Area Educators Revive Public Health Group
By Mark Fischenich, Mankato Free Press, 10-16-2018
ST. PETER — The professions within public health education are countless and diverse.
Some involve programs to reduce sexual assault, alcohol and drug abuse, the spread of infectious disease, and tobacco use. Others involve strategies to promote healthy living at a scale ranging from individuals, to families, to schools, to corporate workforces. Another segment might advocate for trails and parks, safe walking routes to schools, clean air and water, access to locally grown food — all aimed at boosting public health.
“But we have that common thread of educating and advocating for the prevention of health risks,” said Mary Kramer, an assistant professor in Minnesota State University, Mankato’s Department of Health Science.
One thread that, for the last decade, was not tying the professionals together was the Minnesota chapter of the Society for Public Health Education. SOPHE had been defunct until recently when it was resuscitated, largely by people from Minnesota State Mankato and Gustavus Adolphus College.
A daylong Health Education Summit on Wednesday at Gustavus is the first public evidence of the revival of SOPHE. Kramer, a member of the association’s board of directors, said 100 or more attendees are expected with speakers covering topics such as opioid abuse and overdose prevention, gun violence, and food insecurity.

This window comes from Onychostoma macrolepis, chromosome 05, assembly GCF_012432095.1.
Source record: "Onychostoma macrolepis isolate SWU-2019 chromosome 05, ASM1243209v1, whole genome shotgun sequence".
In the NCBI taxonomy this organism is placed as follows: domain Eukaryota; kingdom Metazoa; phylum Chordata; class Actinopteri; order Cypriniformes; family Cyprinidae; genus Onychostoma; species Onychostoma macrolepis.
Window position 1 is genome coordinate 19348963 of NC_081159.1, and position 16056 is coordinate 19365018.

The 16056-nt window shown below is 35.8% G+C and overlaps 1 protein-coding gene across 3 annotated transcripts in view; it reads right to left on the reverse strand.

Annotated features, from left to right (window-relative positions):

The keynote presentation is by Michael Patton of California’s Claremont Graduate University. Patton’s speech is on “Enhancing Rigor to Increase Impact of Health Promotion Programs.”
The topic may not sound exciting to lay people, but it’s critical for those working toward public health education, Kramer said. Essentially, Patton will be focusing on using scientific methods to discover whether a particular program is effective or not.
“We have to show results ... return on investment,” she said.
Kramer has little doubt the resurrection of a Minnesota chapter of SOPHE will bring results, allowing professionals, college students and potential employers to connect, keep up to date on the latest research and learn of programs that are working elsewhere in Minnesota and the nation.
And it’s not surprising the society came back to life through the efforts of MSU and Gustavus.
“We probably have the strongest public health education program in the state,” Kramer said of MSU. And Gustavus, which offers a six-course public health minor, is home to Karl Larson, a professor of health and exercise science and the new president of the Minnesota chapter of SOPHE.
Kramer said the demise of SOPHE in Minnesota is probably tied to belt-tightening during the Great Recession when employers that cut back on opportunities for employees to attend conferences and get involved in professional development. Those investments are critical, she said, for public health initiatives to keep pace with the everchanging challenges facing Minnesota.
“We have to work together,” she said. “... We have to learn how to use everybody’s strengths to get things done.”
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